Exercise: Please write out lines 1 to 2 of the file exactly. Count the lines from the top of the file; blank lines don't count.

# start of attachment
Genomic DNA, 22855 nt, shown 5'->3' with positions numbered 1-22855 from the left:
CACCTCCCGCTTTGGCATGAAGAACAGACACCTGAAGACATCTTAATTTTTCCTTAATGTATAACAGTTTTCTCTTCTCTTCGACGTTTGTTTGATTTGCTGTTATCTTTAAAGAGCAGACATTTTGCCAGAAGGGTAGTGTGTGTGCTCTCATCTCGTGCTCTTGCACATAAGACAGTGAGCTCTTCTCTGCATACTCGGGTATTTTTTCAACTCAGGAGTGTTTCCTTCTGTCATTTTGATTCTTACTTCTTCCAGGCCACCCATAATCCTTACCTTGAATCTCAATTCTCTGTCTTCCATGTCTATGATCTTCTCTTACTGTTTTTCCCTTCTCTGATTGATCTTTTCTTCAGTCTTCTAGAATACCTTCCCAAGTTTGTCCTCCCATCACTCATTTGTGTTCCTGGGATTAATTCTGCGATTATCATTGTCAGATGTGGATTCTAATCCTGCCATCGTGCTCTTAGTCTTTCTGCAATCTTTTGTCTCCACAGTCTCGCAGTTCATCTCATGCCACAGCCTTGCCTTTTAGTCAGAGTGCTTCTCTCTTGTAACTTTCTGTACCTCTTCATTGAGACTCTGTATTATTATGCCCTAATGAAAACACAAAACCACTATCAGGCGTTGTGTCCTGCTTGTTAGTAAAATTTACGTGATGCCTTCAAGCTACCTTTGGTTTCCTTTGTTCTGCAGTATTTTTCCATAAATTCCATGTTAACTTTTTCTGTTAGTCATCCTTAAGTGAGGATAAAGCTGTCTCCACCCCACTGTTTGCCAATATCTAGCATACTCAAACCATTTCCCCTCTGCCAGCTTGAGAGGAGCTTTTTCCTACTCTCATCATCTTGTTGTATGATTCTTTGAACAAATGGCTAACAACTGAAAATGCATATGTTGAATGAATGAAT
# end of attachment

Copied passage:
Genomic DNA, 22855 nt, shown 5'->3' with positions numbered 1-22855 from the left:
CACCTCCCGCTTTGGCATGAAGAACAGACACCTGAAGACATCTTAATTTTTCCTTAATGTATAACAGTTTTCTCTTCTCTTCGACGTTTGTTTGATTTGCTGTTATCTTTAAAGAGCAGACATTTTGCCAGAAGGGTAGTGTGTGTGCTCTCATCTCGTGCTCTTGCACATAAGACAGTGAGCTCTTCTCTGCATACTCGGGTATTTTTTCAACTCAGGAGTGTTTCCTTCTGTCATTTTGATTCTTACTTCTTCCAGGCCACCCATAATCCTTACCTTGAATCTCAATTCTCTGTCTTCCATGTCTATGATCTTCTCTTACTGTTTTTCCCTTCTCTGATTGATCTTTTCTTCAGTCTTCTAGAATACCTTCCCAAGTTTGTCCTCCCATCACTCATTTGTGTTCCTGGGATTAATTCTGCGATTATCATTGTCAGATGTGGATTCTAATCCTGCCATCGTGCTCTTAGTCTTTCTGCAATCTTTTGTCTCCACAGTCTCGCAGTTCATCTCATGCCACAGCCTTGCCTTTTAGTCAGAGTGCTTCTCTCTTGTAACTTTCTGTACCTCTTCATTGAGACTCTGTATTATTATGCCCTAATGAAAACACAAAACCACTATCAGGCGTTGTGTCCTGCTTGTTAGTAAAATTTACGTGATGCCTTCAAGCTACCTTTGGTTTCCTTTGTTCTGCAGTATTTTTCCATAAATTCCATGTTAACTTTTTCTGTTAGTCATCCTTAAGTGAGGATAAAGCTGTCTCCACCCCACTGTTTGCCAATATCTAGCATACTCAAACCATTTCCCCTCTGCCAGCTTGAGAGGAGCTTTTTCCTACTCTCATCATCTTGTTGTATGATTCTTTGAACAAATGGCTAACAACTGAAAATGCATATGTTGAATGAATGAAT